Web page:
Our eyes are one of the most precious sensory organs of our body, with the retina being its most important tissue lining the back of the eyeballs, which is responsible for converting the light coming in into nerve signals that are sent to the brain to be able to see objects. The retina is thus in charge of helping us see objects in various lighting conditions, may it be day or night, clear or foggy, by making the required adjustments in the eye. So, you can imagine how terrible it can be if the retina in your eye gets damaged!
Let us understand the design and functioning of the retina first, after which we’ll learn about the diseases associated with the retina.
The basic design of the retina
The retina is shaped like a plate, and is a quarter millimeters in thickness, consisting of three layers of nerve-cell bodies, which are separated by layers that contain synapses made by the axons and dendrites of these cells. The retina consists of sensory neurons that respond to light, thus making adjustments when entering from bright light into a dark room, and vice-versa. It also consists of intricate neural circuits that are responsible for initial image processing. All these tiny elements work together to perceive the light and object in front of the eyes, sending the images to the brain through the optic nerve to further process the visual perception, helping the eyes to understand what it is seeing.
The functioning of the retina
The sensory cells, better known as photoreceptors, lying at the back of the retina, contain pigments that need to be in touch with the epithelial layer of the eye, while having the light pass completely through the retina to reach these pigment molecules. When light touches these molecules, they undergo a conformational change, and are recycled back into the pigment epithelium, containing melanin granules that absorb stray photons, thus preventing them from creating a reflection on the photoreceptors, which can cause images to appear blurred.
The two types of photoreceptors
There are two types of photoreceptors in the retina – the rods and the cones. The rods are used for low-light vision, and the cones are used for daylight and bright-coloured vision. These rods and cones help us see images starting from the grey shades of sawn to the dazzling bright noon lights when the sun is the brightest. It is these cones and rods that can adjust to the surrounding light, making it possible for us to see during both day and night. The cones adapt to the daylight brightness, while the rods adapt to the low intensity of light after dusk.
The macula within the retina is a region that has a very high presence of cones, smaller and tightly packed as compared to any other region in the retina. The data that is received by the eyes ranges from a field of up to 200°, with the visual acuity over most of that range being very poor. In order to form high resolution images, the light must fall on the macula, limiting your acute vision angle to about 15°. In low light, the macula constitutes a second blind spot as the cones have low light sensitivity. Thus, during evening and night, for the maximum visual acuity, the vision needs to be slightly shifted to one side by atleast 4-12°, making the light fall on some rods.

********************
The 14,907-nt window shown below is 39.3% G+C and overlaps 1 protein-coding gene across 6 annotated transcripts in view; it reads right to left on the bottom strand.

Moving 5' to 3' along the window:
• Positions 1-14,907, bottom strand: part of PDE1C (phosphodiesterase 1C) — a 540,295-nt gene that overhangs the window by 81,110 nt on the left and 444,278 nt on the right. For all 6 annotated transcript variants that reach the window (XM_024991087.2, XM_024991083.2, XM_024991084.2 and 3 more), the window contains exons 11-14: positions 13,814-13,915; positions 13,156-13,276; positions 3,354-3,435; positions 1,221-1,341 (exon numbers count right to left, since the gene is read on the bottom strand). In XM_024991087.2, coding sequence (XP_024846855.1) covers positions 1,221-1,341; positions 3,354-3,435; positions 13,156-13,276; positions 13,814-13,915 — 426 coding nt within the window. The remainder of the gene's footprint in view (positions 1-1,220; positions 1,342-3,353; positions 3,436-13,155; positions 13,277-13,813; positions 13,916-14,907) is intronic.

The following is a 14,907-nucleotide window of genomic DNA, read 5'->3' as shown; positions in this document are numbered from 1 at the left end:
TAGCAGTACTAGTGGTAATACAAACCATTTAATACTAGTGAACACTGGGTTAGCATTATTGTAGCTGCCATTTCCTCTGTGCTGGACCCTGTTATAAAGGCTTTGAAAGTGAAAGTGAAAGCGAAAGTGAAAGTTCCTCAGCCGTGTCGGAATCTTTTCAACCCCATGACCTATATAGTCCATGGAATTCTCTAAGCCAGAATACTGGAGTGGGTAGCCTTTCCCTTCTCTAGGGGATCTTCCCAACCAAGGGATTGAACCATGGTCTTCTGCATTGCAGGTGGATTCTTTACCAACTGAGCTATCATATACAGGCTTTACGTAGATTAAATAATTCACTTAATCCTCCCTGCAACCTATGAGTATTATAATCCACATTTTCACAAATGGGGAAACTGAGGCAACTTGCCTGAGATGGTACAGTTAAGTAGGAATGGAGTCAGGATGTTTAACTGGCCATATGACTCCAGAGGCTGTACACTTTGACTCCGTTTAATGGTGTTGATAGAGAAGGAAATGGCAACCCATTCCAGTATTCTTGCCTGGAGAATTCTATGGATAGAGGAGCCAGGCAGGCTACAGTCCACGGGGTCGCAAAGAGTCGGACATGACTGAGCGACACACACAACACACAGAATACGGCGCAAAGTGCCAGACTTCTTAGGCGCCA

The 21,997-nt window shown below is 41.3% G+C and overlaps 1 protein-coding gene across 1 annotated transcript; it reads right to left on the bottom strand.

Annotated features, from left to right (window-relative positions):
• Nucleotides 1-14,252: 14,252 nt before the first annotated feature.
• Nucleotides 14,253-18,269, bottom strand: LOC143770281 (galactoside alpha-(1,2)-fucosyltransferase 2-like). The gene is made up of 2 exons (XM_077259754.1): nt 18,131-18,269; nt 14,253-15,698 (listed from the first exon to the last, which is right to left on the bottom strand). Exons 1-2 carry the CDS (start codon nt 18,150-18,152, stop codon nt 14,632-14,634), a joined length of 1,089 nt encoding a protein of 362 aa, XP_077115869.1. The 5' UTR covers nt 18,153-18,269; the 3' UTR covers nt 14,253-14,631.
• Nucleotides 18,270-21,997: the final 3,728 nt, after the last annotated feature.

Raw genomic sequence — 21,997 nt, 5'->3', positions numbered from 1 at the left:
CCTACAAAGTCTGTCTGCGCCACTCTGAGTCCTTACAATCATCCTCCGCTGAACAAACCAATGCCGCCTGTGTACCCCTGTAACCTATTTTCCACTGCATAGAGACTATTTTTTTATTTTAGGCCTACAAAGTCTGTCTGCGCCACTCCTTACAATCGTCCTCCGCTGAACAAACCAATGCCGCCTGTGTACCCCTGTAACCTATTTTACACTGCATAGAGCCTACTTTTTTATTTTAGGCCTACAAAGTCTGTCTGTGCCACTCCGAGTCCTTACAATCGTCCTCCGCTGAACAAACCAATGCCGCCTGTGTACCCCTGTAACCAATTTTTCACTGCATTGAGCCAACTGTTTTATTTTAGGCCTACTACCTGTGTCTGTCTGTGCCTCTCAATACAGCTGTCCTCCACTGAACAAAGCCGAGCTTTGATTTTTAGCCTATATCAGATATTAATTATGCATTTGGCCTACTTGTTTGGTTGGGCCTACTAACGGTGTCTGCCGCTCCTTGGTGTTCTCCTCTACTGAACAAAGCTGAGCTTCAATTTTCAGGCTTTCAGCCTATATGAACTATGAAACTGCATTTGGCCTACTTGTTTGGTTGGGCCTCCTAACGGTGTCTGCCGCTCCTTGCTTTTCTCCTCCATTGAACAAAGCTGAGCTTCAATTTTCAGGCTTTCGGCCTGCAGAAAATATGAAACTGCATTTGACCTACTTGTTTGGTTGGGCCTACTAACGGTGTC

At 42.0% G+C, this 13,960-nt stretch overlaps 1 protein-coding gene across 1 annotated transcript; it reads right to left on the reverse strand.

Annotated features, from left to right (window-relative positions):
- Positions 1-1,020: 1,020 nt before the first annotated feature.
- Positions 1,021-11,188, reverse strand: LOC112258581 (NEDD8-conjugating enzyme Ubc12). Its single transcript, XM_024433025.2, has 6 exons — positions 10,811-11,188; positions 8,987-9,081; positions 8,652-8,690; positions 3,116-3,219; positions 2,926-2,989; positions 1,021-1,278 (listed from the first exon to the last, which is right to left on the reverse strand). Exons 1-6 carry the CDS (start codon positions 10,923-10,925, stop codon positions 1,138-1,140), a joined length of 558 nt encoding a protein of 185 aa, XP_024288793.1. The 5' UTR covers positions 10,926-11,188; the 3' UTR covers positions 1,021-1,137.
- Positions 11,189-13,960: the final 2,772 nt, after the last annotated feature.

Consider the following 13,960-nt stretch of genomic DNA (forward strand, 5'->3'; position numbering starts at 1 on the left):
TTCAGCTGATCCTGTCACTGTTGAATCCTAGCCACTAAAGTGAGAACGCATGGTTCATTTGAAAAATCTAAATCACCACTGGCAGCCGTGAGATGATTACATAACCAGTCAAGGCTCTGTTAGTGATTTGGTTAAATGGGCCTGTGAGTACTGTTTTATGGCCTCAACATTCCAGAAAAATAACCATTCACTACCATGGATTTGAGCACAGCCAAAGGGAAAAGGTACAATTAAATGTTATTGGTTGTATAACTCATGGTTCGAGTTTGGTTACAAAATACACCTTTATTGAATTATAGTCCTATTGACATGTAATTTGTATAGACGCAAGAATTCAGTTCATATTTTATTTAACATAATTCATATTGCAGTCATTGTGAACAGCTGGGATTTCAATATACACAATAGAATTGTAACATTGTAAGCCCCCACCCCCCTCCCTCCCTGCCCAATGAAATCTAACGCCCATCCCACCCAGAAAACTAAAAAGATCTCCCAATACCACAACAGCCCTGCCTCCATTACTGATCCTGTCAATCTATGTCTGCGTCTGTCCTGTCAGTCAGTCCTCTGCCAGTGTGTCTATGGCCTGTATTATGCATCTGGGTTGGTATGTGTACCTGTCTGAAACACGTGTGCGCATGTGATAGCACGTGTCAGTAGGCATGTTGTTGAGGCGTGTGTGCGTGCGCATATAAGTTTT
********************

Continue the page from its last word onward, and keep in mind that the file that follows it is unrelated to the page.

You can see how intricate and complex the retina and its functioning is! And, you would be surprised to know that the so-tiny retina within the small eyes we have around 3.5 million retinal pigment epithelium cells, 4-5 million cones, and about 77-107 million rods! Can you imagine the intricacy of all these rods and cones!? With such intricate rods, cones, and other elements in the retina, even the tiniest problem may result in dangerous defects. This is why you need to take complete care of your retina right from this moment onwards. And for this, you need to have a healthy and balanced diet containing fresh vegetables and lean meat, drink plenty of water, avoid unhealthy food and drinks, quit smoking, regularly exercise your eyes, and avoid over-exposure to the sunlight. Moreover, it is advisable that you have regular eye examinations to keep a check on every part of your eye, just to be sure. If you don’t take good care now, you’ll be likely to face any of these retinal problems in the future –
- Macular degeneration – This is the damage of the macula, which results in loss of central vision, and hindering you to see fine details.
- Diabetic retinopathy – This is the swelling and leaking of the retinal blood vessels caused by high sugar in diabetic patients, thus stopping blood flow, causing vision loss.
- Retinal vein occlusion – This is the blocking of the veins and hardening of the arteries in the retina, which causes blood clots in the eye.
- Retinal detachment – This includes the tearing or the detachment of the retina from the rest of the eye, caused due to the vitreous moving away, pulling hard on the retina. This causes blurred vision, or even blindness at the worst!
- Macular hole – This is a hole observed in the macula, caused due to the shrinking or separation of the vitreous in the retina, resulting in sudden decrease in vision.
All the above problems and more in the retina can cause serious problems such as blurred vision, partial vision, or even complete blindness! So, if you notice any kind of changes in your vision, it is advisable to immediately get in touch with the best retina specialist in Mumbai to have your eyes thoroughly checked to detect the exact problem, and have it treated at the earliest. Arohi Eye Hospital is one place where you can have your appointment made quickly and easily. So, just give us a call as soon as you notice something suspicious in your eyes, and we’ll have your appointment arranged for as early as possible with the best eye doctors in the country.